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Issue No 104
Fall 2005 
page 44

Herbal Myths EXPOSED
Chamomile tea is the third most commonly consumed tea in the world. Allergic reaction is exceedingly rare.

Concern for licorice arises with the European variety (G glabra). The Chinese variety (G uralensis) is considered more calming than G glabra, and less likely to cause the rare potential blood pressure increases that large amounts of the European variety can. This may explain the relative lack of concern over licorice among Chinese practitioners.

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Myth 3
You should use tinctures if you want the most potent medicine.
Tinctures are no more potent than any other herbal preparation. Not only that, they often cost more than other forms, if we compare identical doses. In some cases, alcohol (used to make tinctures) may even damage some constituents, including volatile oils, and cause others, including polysaccharides, to precipitate, or separate from the solution. Finally, while the total amount of alcohol consumed in tinctures is small, some people prefer to avoid alcohol completely.

This isn’t to say that tinctures aren’t effective. We just shouldn’t automatically assume they’re superior to other preparations. When you do choose medicine in this form, save money by purchasing your tinctures in the largest size available and go with the typical European dose of 15 ml per day (half of a typical one-ounce bottle) for the best healing results.

Myth 4
Licorice is a dangerous herb because it raises blood pressure.
Licorice root, one of the most common Chinese herbs, appears in the majority of Chinese herbal formulas. Yes, it has been known to raise blood pressure in some folks. But just how common is this? The Food Reference website (www.food reference.com) claims that as many as one third of people will experience hypertension from licorice. But can this really be true? And if so, why haven't Chinese practitioners ever noticed it?

Much of the concern comes from the media picking up stories like this one from The New England Journal of Medicine: “A 70-year-old man was admitted to San Francisco General Hospital because of weakness, mental slowness, and significant weight loss. It was found that he had been eating 25 to 40 licorice candies a day for four to five years. Some of his symptoms persisted for four months after he stopped eating licorice.”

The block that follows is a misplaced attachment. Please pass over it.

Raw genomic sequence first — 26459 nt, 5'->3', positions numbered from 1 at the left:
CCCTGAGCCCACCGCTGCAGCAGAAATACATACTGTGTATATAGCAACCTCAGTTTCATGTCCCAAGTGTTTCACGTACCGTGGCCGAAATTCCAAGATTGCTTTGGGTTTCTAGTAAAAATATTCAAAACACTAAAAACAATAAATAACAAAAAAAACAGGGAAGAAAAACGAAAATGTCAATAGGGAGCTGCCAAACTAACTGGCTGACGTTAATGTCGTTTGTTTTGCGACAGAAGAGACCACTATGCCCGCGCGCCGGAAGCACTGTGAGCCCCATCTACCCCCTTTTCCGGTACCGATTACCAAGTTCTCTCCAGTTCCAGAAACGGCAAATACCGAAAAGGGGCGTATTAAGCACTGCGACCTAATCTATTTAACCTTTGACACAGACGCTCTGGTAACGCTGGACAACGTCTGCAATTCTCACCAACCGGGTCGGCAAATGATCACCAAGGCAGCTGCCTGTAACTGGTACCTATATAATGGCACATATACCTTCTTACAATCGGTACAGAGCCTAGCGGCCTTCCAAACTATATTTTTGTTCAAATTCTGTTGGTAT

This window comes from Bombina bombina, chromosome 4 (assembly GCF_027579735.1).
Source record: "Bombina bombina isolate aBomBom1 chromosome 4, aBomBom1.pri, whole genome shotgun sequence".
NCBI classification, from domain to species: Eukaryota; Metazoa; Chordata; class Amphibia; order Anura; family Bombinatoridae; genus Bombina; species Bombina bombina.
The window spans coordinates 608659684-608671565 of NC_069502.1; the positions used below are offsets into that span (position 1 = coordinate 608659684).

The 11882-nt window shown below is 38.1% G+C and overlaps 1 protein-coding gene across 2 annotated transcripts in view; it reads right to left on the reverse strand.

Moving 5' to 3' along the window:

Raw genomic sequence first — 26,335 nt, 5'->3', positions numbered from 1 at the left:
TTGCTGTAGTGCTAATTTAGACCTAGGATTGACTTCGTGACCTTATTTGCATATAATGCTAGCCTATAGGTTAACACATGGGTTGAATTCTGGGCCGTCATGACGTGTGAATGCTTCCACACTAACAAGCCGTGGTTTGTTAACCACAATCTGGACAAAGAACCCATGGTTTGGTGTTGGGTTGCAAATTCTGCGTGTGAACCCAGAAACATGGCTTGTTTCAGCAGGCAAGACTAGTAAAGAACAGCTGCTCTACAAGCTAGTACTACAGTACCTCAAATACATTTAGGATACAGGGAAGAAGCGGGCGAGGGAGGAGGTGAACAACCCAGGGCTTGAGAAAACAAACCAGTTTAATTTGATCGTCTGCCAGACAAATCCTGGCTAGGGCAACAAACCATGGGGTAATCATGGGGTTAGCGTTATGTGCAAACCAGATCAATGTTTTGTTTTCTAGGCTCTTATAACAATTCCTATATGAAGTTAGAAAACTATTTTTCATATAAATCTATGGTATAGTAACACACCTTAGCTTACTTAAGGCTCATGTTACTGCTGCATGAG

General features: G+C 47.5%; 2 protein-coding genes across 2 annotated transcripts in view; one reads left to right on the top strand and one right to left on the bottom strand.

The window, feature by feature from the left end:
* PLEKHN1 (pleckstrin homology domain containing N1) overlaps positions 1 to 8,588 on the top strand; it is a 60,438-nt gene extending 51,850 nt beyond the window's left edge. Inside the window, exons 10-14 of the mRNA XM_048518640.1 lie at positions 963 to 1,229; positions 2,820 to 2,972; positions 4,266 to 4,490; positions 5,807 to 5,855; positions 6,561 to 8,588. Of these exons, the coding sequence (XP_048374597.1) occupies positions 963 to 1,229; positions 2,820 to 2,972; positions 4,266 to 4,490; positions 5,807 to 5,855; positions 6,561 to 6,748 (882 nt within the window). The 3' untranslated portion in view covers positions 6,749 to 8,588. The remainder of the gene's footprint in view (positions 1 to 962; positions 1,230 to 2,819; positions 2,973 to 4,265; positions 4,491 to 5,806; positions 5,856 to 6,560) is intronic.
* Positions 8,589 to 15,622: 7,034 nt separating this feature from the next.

Glycyrrhizic acid, the component responsible for many of the herb’s benefits, also causes the blood-pressure side effect. But response to licorice varies by individual. A study in The Journal of Food and Chemical Toxicology found that even the most sensitive people didn’t experience problems until they took a dose equivalent to 50 g (1.8 oz) per day of licorice candy. Most everyone will have problems if they eat 200 g (7 oz) of daily candy. (Note that most licorice candies are flavored with anise, not licorice, and therefore don’t pose a health concern.)

As PDR Health, from the publishers of The Physician’s Desk Reference, advises, “At recommended dosage levels, licorice is unlikely to produce any side effects. However, when taken in high dosages (more than 20 g of licorice extract or 50 g of licorice root daily) for an extended period of time, it will lead to excessive loss of salt from the blood, water retention, high blood pressure, and heart irregularities.”

So what can you do? Be reasonable. Don’t take licorice if you have blood pressure problems, and check your blood pressure after a month of using it. Go with a recommended daily dose, either the European suggestion of 2-6 g per day; the approved German dose, 5-15 g of root; or the Chinese dose of 3-12 grams of root—all ample for therapeutic purposes.

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